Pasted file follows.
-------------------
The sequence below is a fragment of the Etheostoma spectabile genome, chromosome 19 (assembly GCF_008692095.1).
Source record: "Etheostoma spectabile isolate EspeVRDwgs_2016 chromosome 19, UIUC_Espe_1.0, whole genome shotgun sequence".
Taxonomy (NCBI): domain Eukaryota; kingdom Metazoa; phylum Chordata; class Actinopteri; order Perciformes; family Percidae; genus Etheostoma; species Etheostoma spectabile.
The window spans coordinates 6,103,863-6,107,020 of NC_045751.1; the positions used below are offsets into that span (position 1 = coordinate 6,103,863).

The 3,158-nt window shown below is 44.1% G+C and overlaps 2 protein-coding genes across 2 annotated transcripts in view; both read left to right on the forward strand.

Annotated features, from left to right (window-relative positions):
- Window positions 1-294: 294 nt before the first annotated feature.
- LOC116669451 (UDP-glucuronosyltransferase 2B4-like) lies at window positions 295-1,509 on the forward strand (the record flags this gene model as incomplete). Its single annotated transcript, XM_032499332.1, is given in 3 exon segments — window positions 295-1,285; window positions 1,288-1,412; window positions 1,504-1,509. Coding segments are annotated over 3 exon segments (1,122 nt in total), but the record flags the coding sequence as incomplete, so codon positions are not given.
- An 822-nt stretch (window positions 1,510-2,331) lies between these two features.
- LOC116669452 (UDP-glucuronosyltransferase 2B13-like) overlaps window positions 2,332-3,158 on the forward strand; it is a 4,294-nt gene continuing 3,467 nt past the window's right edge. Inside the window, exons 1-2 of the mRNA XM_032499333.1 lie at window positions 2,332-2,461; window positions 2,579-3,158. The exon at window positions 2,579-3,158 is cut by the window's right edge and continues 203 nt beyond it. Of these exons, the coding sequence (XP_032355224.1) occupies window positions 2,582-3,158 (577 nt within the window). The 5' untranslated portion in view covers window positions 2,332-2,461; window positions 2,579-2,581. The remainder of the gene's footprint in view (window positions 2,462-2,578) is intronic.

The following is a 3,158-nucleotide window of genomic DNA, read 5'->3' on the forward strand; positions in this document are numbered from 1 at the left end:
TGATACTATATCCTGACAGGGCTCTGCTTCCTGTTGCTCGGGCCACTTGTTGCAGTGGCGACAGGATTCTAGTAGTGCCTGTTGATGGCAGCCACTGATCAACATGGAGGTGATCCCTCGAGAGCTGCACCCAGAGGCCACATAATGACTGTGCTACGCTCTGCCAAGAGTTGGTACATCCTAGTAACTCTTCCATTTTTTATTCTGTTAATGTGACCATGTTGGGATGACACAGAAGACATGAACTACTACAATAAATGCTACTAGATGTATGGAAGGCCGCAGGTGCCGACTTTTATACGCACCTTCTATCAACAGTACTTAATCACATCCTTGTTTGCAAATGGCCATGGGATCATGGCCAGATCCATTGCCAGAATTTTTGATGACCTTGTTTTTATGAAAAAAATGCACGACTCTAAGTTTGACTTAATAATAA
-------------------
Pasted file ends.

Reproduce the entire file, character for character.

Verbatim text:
The sequence below is a fragment of the Etheostoma spectabile genome, chromosome 19 (assembly GCF_008692095.1).
Source record: "Etheostoma spectabile isolate EspeVRDwgs_2016 chromosome 19, UIUC_Espe_1.0, whole genome shotgun sequence".
Taxonomy (NCBI): domain Eukaryota; kingdom Metazoa; phylum Chordata; class Actinopteri; order Perciformes; family Percidae; genus Etheostoma; species Etheostoma spectabile.
The window spans coordinates 6,103,863-6,107,020 of NC_045751.1; the positions used below are offsets into that span (position 1 = coordinate 6,103,863).

The 3,158-nt window shown below is 44.1% G+C and overlaps 2 protein-coding genes across 2 annotated transcripts in view; both read left to right on the forward strand.

Annotated features, from left to right (window-relative positions):
- Window positions 1-294: 294 nt before the first annotated feature.
- LOC116669451 (UDP-glucuronosyltransferase 2B4-like) lies at window positions 295-1,509 on the forward strand (the record flags this gene model as incomplete). Its single annotated transcript, XM_032499332.1, is given in 3 exon segments — window positions 295-1,285; window positions 1,288-1,412; window positions 1,504-1,509. Coding segments are annotated over 3 exon segments (1,122 nt in total), but the record flags the coding sequence as incomplete, so codon positions are not given.
- An 822-nt stretch (window positions 1,510-2,331) lies between these two features.
- LOC116669452 (UDP-glucuronosyltransferase 2B13-like) overlaps window positions 2,332-3,158 on the forward strand; it is a 4,294-nt gene continuing 3,467 nt past the window's right edge. Inside the window, exons 1-2 of the mRNA XM_032499333.1 lie at window positions 2,332-2,461; window positions 2,579-3,158. The exon at window positions 2,579-3,158 is cut by the window's right edge and continues 203 nt beyond it. Of these exons, the coding sequence (XP_032355224.1) occupies window positions 2,582-3,158 (577 nt within the window). The 5' untranslated portion in view covers window positions 2,332-2,461; window positions 2,579-2,581. The remainder of the gene's footprint in view (window positions 2,462-2,578) is intronic.

The following is a 3,158-nucleotide window of genomic DNA, read 5'->3' on the forward strand; positions in this document are numbered from 1 at the left end:
TGATACTATATCCTGACAGGGCTCTGCTTCCTGTTGCTCGGGCCACTTGTTGCAGTGGCGACAGGATTCTAGTAGTGCCTGTTGATGGCAGCCACTGATCAACATGGAGGTGATCCCTCGAGAGCTGCACCCAGAGGCCACATAATGACTGTGCTACGCTCTGCCAAGAGTTGGTACATCCTAGTAACTCTTCCATTTTTTATTCTGTTAATGTGACCATGTTGGGATGACACAGAAGACATGAACTACTACAATAAATGCTACTAGATGTATGGAAGGCCGCAGGTGCCGACTTTTATACGCACCTTCTATCAACAGTACTTAATCACATCCTTGTTTGCAAATGGCCATGGGATCATGGCCAGATCCATTGCCAGAATTTTTGATGACCTTGTTTTTATGAAAAAAATGCACGACTCTAAGTTTGACTTAATAATAA